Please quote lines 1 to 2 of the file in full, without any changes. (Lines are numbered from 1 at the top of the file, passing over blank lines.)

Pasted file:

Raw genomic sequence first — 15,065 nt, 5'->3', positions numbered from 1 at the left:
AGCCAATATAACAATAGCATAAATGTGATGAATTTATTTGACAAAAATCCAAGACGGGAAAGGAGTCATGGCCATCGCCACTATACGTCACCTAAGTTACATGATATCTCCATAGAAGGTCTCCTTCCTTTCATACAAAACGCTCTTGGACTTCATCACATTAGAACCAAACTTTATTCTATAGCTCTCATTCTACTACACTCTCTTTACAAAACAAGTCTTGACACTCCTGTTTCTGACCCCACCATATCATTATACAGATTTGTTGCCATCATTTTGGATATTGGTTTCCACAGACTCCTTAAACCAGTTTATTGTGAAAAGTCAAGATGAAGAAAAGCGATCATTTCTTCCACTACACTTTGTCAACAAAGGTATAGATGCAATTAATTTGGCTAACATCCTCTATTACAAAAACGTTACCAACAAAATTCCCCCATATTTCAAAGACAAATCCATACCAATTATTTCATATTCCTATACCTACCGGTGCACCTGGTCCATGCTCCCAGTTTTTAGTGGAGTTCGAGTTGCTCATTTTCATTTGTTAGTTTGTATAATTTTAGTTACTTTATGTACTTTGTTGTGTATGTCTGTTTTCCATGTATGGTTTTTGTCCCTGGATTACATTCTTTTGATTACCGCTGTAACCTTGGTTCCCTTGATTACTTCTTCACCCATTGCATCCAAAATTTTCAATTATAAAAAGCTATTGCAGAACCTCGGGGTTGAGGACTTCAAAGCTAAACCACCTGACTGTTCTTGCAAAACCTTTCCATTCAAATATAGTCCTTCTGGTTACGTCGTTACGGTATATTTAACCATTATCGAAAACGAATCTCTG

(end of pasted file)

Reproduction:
Raw genomic sequence first — 15,065 nt, 5'->3', positions numbered from 1 at the left:
AGCCAATATAACAATAGCATAAATGTGATGAATTTATTTGACAAAAATCCAAGACGGGAAAGGAGTCATGGCCATCGCCACTATACGTCACCTAAGTTACATGATATCTCCATAGAAGGTCTCCTTCCTTTCATACAAAACGCTCTTGGACTTCATCACATTAGAACCAAACTTTATTCTATAGCTCTCATTCTACTACACTCTCTTTACAAAACAAGTCTTGACACTCCTGTTTCTGACCCCACCATATCATTATACAGATTTGTTGCCATCATTTTGGATATTGGTTTCCACAGACTCCTTAAACCAGTTTATTGTGAAAAGTCAAGATGAAGAAAAGCGATCATTTCTTCCACTACACTTTGTCAACAAAGGTATAGATGCAATTAATTTGGCTAACATCCTCTATTACAAAAACGTTACCAACAAAATTCCCCCATATTTCAAAGACAAATCCATACCAATTATTTCATATTCCTATACCTACCGGTGCACCTGGTCCATGCTCCCAGTTTTTAGTGGAGTTCGAGTTGCTCATTTTCATTTGTTAGTTTGTATAATTTTAGTTACTTTATGTACTTTGTTGTGTATGTCTGTTTTCCATGTATGGTTTTTGTCCCTGGATTACATTCTTTTGATTACCGCTGTAACCTTGGTTCCCTTGATTACTTCTTCACCCATTGCATCCAAAATTTTCAATTATAAAAAGCTATTGCAGAACCTCGGGGTTGAGGACTTCAAAGCTAAACCACCTGACTGTTCTTGCAAAACCTTTCCATTCAAATATAGTCCTTCTGGTTACGTCGTTACGGTATATTTAACCATTATCGAAAACGAATCTCTG